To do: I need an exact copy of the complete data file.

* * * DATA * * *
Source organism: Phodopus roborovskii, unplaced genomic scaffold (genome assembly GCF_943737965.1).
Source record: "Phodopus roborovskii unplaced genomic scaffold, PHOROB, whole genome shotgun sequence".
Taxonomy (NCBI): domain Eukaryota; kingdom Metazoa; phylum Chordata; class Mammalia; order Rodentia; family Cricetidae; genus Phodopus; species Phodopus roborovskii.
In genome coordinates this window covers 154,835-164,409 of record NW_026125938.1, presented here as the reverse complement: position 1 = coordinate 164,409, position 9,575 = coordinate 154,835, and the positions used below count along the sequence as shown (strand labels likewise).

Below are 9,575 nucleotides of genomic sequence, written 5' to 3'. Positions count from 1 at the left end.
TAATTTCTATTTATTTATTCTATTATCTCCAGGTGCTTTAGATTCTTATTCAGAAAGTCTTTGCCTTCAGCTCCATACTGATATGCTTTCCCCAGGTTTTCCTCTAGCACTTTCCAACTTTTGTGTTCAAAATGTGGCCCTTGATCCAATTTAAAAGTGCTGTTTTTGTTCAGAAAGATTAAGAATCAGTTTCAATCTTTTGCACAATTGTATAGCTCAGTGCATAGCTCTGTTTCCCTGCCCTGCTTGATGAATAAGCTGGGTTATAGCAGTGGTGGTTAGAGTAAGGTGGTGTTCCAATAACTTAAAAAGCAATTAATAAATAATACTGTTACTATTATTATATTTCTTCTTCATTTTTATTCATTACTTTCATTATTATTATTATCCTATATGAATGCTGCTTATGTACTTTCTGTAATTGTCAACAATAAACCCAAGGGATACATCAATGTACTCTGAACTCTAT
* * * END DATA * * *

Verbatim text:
Source organism: Phodopus roborovskii, unplaced genomic scaffold (genome assembly GCF_943737965.1).
Source record: "Phodopus roborovskii unplaced genomic scaffold, PHOROB, whole genome shotgun sequence".
Taxonomy (NCBI): domain Eukaryota; kingdom Metazoa; phylum Chordata; class Mammalia; order Rodentia; family Cricetidae; genus Phodopus; species Phodopus roborovskii.
In genome coordinates this window covers 154,835-164,409 of record NW_026125938.1, presented here as the reverse complement: position 1 = coordinate 164,409, position 9,575 = coordinate 154,835, and the positions used below count along the sequence as shown (strand labels likewise).

Below are 9,575 nucleotides of genomic sequence, written 5' to 3'. Positions count from 1 at the left end.
TAATTTCTATTTATTTATTCTATTATCTCCAGGTGCTTTAGATTCTTATTCAGAAAGTCTTTGCCTTCAGCTCCATACTGATATGCTTTCCCCAGGTTTTCCTCTAGCACTTTCCAACTTTTGTGTTCAAAATGTGGCCCTTGATCCAATTTAAAAGTGCTGTTTTTGTTCAGAAAGATTAAGAATCAGTTTCAATCTTTTGCACAATTGTATAGCTCAGTGCATAGCTCTGTTTCCCTGCCCTGCTTGATGAATAAGCTGGGTTATAGCAGTGGTGGTTAGAGTAAGGTGGTGTTCCAATAACTTAAAAAGCAATTAATAAATAATACTGTTACTATTATTATATTTCTTCTTCATTTTTATTCATTACTTTCATTATTATTATTATCCTATATGAATGCTGCTTATGTACTTTCTGTAATTGTCAACAATAAACCCAAGGGATACATCAATGTACTCTGAACTCTAT